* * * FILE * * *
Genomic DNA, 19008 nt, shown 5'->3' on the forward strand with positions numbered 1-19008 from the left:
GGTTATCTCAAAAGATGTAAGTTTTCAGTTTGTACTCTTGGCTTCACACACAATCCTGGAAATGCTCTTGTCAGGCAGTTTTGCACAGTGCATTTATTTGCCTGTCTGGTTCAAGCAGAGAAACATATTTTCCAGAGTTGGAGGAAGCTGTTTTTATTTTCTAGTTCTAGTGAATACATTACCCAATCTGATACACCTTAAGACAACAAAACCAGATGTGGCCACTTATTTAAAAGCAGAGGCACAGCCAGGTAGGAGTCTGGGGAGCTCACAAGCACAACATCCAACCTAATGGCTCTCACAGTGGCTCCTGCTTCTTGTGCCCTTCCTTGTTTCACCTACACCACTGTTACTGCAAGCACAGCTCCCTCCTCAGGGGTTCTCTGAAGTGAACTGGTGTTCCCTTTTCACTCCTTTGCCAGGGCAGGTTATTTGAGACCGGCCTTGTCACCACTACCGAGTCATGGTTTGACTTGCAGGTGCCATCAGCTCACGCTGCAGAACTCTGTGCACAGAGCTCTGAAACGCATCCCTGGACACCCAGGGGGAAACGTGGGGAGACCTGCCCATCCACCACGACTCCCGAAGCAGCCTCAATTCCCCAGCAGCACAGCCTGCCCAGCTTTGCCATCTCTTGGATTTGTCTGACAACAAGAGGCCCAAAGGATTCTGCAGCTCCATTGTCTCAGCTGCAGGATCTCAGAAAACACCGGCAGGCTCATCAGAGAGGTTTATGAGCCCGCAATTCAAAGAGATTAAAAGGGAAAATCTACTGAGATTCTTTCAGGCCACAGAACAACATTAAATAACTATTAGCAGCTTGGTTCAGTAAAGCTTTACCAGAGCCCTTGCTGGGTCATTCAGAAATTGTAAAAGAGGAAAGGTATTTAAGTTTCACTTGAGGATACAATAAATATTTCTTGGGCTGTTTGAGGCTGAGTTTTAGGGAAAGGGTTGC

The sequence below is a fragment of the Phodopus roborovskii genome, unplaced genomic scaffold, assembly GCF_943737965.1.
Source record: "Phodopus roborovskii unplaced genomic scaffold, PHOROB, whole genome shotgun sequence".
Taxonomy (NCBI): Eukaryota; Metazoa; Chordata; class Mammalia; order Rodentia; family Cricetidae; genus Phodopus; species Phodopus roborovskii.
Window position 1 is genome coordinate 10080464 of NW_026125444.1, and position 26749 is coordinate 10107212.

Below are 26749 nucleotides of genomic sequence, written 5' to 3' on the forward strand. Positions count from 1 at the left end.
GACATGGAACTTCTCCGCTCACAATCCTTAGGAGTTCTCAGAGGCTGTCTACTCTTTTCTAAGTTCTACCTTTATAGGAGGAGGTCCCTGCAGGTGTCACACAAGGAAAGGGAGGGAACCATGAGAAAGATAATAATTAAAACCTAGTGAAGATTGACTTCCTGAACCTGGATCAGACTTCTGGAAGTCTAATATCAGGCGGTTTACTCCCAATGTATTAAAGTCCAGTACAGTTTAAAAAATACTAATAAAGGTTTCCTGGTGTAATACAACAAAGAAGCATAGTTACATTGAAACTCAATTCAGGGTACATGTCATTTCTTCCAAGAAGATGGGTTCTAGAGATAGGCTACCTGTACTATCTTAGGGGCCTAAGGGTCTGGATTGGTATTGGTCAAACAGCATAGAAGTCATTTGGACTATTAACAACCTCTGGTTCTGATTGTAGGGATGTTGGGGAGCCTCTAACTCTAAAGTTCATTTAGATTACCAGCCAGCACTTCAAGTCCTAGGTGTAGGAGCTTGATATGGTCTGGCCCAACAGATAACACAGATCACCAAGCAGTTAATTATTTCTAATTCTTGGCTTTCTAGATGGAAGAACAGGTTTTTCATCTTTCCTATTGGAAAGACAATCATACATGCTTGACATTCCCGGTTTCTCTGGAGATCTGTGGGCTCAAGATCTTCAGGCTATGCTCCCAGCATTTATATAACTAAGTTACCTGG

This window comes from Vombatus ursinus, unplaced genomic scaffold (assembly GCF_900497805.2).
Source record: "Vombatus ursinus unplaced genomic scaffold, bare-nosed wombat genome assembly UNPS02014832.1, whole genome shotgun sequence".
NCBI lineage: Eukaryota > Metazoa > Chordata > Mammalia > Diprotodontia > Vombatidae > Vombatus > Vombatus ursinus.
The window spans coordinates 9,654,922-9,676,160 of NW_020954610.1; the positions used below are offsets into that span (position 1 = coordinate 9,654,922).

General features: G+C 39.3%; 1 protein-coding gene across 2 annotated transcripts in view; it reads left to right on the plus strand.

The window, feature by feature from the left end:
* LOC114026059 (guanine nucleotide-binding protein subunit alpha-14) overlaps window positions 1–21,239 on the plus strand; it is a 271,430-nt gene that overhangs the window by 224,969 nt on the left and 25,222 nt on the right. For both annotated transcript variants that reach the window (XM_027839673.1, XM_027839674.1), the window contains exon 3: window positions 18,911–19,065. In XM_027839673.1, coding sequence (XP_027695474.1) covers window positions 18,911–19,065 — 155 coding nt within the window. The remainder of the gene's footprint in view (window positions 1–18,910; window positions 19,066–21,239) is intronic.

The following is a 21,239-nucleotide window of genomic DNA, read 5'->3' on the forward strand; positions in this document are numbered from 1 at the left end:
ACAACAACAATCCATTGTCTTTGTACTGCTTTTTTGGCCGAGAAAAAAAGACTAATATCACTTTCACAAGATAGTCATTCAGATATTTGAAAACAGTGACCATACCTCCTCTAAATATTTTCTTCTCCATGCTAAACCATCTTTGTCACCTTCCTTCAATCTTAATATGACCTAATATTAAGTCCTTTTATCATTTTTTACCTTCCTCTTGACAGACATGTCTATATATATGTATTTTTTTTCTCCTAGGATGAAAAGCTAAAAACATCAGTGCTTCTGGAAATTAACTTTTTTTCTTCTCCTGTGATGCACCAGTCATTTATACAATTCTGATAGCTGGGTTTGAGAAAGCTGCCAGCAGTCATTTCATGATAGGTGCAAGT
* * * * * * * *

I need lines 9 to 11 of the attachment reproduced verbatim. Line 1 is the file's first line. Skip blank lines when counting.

This window comes from Vombatus ursinus, unplaced genomic scaffold (assembly GCF_900497805.2).
Source record: "Vombatus ursinus unplaced genomic scaffold, bare-nosed wombat genome assembly UNPS02014832.1, whole genome shotgun sequence".
NCBI lineage: Eukaryota > Metazoa > Chordata > Mammalia > Diprotodontia > Vombatidae > Vombatus > Vombatus ursinus.